Silent Chicago: Murder in the Windy City: The Story Behind “Chicago”: The Chicago Silent Era (Part 8)


Murder in the Windy City: The Story Behind “Chicago”

The story of Roxie Hart and Velma Kelly has been told time and time again in the form of musicals, Broadway shows and films, but it began as a play written by a Chicago Tribune writer who spent part of her career chronicling the cases of the real life Roxie and Velma.

trade paper

 “The name on everybody’s lips is gonna be Roxie”

Maurine Dallas Watkins moved to Chicago in 1924 and landed a job with the Chicago Tribune as a cub reporter. During her 7-month stay with the paper, she covered the stories of women she dubbed the Merry Murderesses — 14 women who were imprisoned at the Cook County Penitentiary on charges of murder. The prettiest, and most notorious, of these murderesses was a 24-year-old named Beulah Annan. Beulah made headlines when she shot her lover Harry Kolstedt and then sat listening to the song “Hula Lou” for hours afterward. Her story changed over time, from drunken murder to self-defense, but her husband Albert famously stood by her side during the trial. Once she was acquitted, however, she divorced him.

Beulah AnnanThe real “Roxie Hart”

Just a month before Beulah had murdered her lover, 40-year-old Belva Gaertner was arrested under similar charges. Dubbed the most stylish of the spouse slayers, Belva was accused of shooting her lover Walter Law while the pair were driving around the city. When the dead body of Walter was found in her car, she admitted they had been driving drunk, but she claimed she couldn’t remember what had happened. Although she, like Beulah, was married at the time of her affair, Belva and her husband were separated at the time. Despite that, the pair stayed married until his death some years later. Belva, like Beulah, was acquitted of all charges.

the real Belva Gaertner

The real “Velma Kelly”

Although Maurine left her position as cub reporter after just 7 months, the stories of these modern day Salomes stuck with her. While taking a writing class at Yale University, she penned the first iteration of the story of “Chicago.” The story was based on the trials of Beulah and Belva in particular, with Beulah providing the inspiration for Roxie Hart and Belva inspiring the character of Velma. She turned the story into a play called “Chicago, Or Play Ball” and it opened on Broadway on December 30, 1926.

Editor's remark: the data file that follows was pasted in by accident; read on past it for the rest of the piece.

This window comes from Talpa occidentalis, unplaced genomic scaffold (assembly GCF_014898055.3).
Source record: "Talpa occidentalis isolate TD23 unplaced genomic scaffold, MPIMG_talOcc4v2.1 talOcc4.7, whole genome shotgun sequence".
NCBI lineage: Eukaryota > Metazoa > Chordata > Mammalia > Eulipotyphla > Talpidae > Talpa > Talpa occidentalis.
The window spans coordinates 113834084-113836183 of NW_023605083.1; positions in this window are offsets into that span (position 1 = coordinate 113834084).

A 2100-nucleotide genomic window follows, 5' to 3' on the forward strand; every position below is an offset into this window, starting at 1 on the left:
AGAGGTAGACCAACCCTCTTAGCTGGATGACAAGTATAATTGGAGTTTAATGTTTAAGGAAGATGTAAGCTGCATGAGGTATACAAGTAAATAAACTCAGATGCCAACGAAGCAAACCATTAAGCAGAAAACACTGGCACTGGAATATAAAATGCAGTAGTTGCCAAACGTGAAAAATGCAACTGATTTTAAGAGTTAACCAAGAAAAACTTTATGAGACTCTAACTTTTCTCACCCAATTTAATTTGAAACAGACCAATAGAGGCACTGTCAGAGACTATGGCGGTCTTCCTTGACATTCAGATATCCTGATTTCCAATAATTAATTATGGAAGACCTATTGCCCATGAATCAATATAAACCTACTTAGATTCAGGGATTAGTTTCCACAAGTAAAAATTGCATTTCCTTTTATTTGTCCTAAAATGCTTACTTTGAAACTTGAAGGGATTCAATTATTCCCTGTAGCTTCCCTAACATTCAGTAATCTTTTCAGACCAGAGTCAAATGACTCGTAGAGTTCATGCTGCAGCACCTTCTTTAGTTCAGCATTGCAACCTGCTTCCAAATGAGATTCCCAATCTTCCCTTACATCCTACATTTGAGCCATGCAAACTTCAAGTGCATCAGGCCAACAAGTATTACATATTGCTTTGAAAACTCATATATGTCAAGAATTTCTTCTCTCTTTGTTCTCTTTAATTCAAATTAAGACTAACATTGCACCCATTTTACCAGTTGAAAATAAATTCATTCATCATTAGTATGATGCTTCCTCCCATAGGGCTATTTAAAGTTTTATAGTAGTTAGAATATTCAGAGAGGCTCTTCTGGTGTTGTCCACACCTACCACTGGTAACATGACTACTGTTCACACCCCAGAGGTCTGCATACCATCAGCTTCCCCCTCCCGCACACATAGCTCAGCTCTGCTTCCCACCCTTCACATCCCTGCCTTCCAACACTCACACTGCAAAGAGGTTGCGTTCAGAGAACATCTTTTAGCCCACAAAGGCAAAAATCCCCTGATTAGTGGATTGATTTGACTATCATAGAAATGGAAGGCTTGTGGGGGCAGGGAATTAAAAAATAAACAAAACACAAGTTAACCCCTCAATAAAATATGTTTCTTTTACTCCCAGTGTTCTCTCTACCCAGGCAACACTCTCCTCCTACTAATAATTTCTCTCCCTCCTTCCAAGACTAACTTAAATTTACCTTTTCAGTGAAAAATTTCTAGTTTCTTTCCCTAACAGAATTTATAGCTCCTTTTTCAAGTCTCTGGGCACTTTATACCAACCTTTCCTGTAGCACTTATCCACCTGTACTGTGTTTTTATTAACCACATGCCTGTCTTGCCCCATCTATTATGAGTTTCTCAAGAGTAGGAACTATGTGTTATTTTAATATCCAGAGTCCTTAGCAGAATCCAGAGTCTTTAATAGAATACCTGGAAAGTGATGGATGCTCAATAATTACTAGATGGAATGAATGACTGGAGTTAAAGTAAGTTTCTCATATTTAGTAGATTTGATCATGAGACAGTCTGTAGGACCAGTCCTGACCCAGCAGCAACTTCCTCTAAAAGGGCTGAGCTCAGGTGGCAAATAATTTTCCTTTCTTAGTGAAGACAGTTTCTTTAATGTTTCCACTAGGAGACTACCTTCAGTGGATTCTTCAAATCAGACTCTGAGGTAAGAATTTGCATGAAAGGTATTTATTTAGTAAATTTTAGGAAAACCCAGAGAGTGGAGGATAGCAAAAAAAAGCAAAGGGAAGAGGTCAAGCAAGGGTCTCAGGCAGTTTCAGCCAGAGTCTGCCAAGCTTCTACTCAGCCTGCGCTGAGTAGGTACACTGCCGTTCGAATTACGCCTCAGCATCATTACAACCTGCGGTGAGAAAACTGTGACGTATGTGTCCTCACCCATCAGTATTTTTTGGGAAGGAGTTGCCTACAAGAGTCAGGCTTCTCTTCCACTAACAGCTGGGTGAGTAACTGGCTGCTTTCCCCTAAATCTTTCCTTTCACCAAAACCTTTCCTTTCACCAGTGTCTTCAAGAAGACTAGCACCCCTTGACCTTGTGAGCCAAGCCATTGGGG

By this time, the film industry had moved out of the midwest and settled in and around Los Angeles. Despite this, Hollywood was quick to take notice of the sensational story and its successful Broadway run, and Cecil B. DeMille quickly snapped up rights to the story. He took a bit of a risk casting former Sennett Bathing Beauty Phyllis Haver in the role of Roxie, but it was a risk that paid off. Following the film’s release on December 27, 1927, Photoplay magazine sung Phyllis’s praises, saying, “The picture belongs to Phyllis Haver who gives a marvelous characterization. We agree with Mr. DeMille that she is his greatest ‘find’ since Gloria Swanson.”


Hey, that isn’t Queen Latifah.

For years, this first film adaptation was difficult for audiences to view, causing it to become largely overshadowed by later adaptations. Recently, though, the team at Flicker Alley acquired and released a fantastic restored print on DVD. Fandor has also acquired the film and now streams it on its site. Take the time to seek out this forgotten gem and experience the story of “Chicago” from a time when it was still fresh in the minds of those living in the Windy City.


Janelle Vreeland for Classic Movie Hub

Here’s a link to the restored DVD available on amazon: CHICAGO The Original 1927 Film Restored

Thank you to Janelle for this wonderful Silent Film Series.  You can read more of Janelle’s articles about Silent Film and Chicago history-related topics at Chicago Nitrate or Curtains, or you can follow Janelle on Twitter at @SpookyJanelle .

This entry was posted in Posts by Janelle Vreeland, Silent Chicago, Silent Films and tagged , , , , , , , . Bookmark the permalink.

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